This teaching approach could lead to a relationship where students and teachers conduct research together. Texas State offers resources for undergraduate students to conduct their own research, but positions as a research assistant observing a professor’s interest are limited. Schools like UT Austin, for example, offer various research assistant positions across multiple departments.

For years, educators have tried to view teaching as the creation of knowledge, contrary to the common view of teaching as a simple transaction of facts.

An article from Edutopia argued for a “different concept of instruction” that gave instructors and students a more active role in the classroom. Teaching personal research is a step down this path.

Professors should be able to dedicate a few classes to their current research and dive into the topics they’re passionate about. If one looks at all the classes Texas State has to offer, an overwhelming number of them teach the same material with a set curriculum. This hardly allows the professor to teach on a more specific subject they might be researching.

Giving professors the chance to personalize their curriculum allows both them and the students to grow closer to the material. This kind of specialized instruction greatly bolsters a flourishing academic environment.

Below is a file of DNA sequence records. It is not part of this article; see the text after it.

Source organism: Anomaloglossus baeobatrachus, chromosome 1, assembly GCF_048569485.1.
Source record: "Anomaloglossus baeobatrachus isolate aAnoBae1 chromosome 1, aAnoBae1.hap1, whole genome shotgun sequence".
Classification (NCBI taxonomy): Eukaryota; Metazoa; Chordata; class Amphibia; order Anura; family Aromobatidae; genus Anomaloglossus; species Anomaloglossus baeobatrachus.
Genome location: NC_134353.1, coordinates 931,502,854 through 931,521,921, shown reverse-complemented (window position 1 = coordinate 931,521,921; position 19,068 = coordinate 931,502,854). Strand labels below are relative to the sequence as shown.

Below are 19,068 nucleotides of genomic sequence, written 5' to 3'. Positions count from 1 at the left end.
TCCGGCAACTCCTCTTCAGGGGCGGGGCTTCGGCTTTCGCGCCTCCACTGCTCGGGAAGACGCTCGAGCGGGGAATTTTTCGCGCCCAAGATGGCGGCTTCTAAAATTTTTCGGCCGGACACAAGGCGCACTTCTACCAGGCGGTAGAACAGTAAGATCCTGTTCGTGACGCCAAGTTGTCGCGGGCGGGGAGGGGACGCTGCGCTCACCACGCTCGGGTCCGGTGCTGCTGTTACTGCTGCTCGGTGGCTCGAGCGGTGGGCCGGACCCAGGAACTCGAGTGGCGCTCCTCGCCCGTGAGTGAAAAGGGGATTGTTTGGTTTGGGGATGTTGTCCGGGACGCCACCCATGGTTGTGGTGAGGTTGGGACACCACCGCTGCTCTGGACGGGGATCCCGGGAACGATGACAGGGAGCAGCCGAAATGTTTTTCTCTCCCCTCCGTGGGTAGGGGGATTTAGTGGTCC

Admittedly, there is a time and place for every department to teach the basic nuts and bolts of their field. Students need to learn their fundamentals before they can start approaching the more niche topics their professors specialize in.

Regardless, the best way to show students their chosen field in action is by showcasing their professors’ work. It incentivizes teachers to deeply engage with their field in and out of the classroom, and it offers students an example that wanders the same campus.

It could be argued that this kind of familiarity with a professor’s more specific research interests is more beneficial for students pursuing graduate degrees, as they show a more serious interest in the career path to. Still, why wait? Early exposure to a professor’s work would be invaluable to supplementing students’ education, and waiting for graduate school may be too late.

Parks said her early experiences with poetry were electric. That kind of reaction might never be sparked if students never meet a real-life example of the career they’re trying to foster. Offering local examples of practitioners could inspire students of any field of study.

“When we’re thinking about teaching people who might want to become writers themselves, there’s such a huge value in meeting the living, breathing writer,” Parks said.

It’s a special feeling, to know a life-changing poem was written by someone just down the hall, or simply to see your professor do exactly what you want to be doing in ten years. It’s a feeling that would greatly benefit our curriculum and academic environment, one we can’t afford to let go.

-Samuel Marentes is an English junior

The University Star welcomes Letters to the Editor from its readers. All submissions are reviewed and considered by the Editor-in-Chief and Opinions Editor for publication. Not all letters are guaranteed for publication.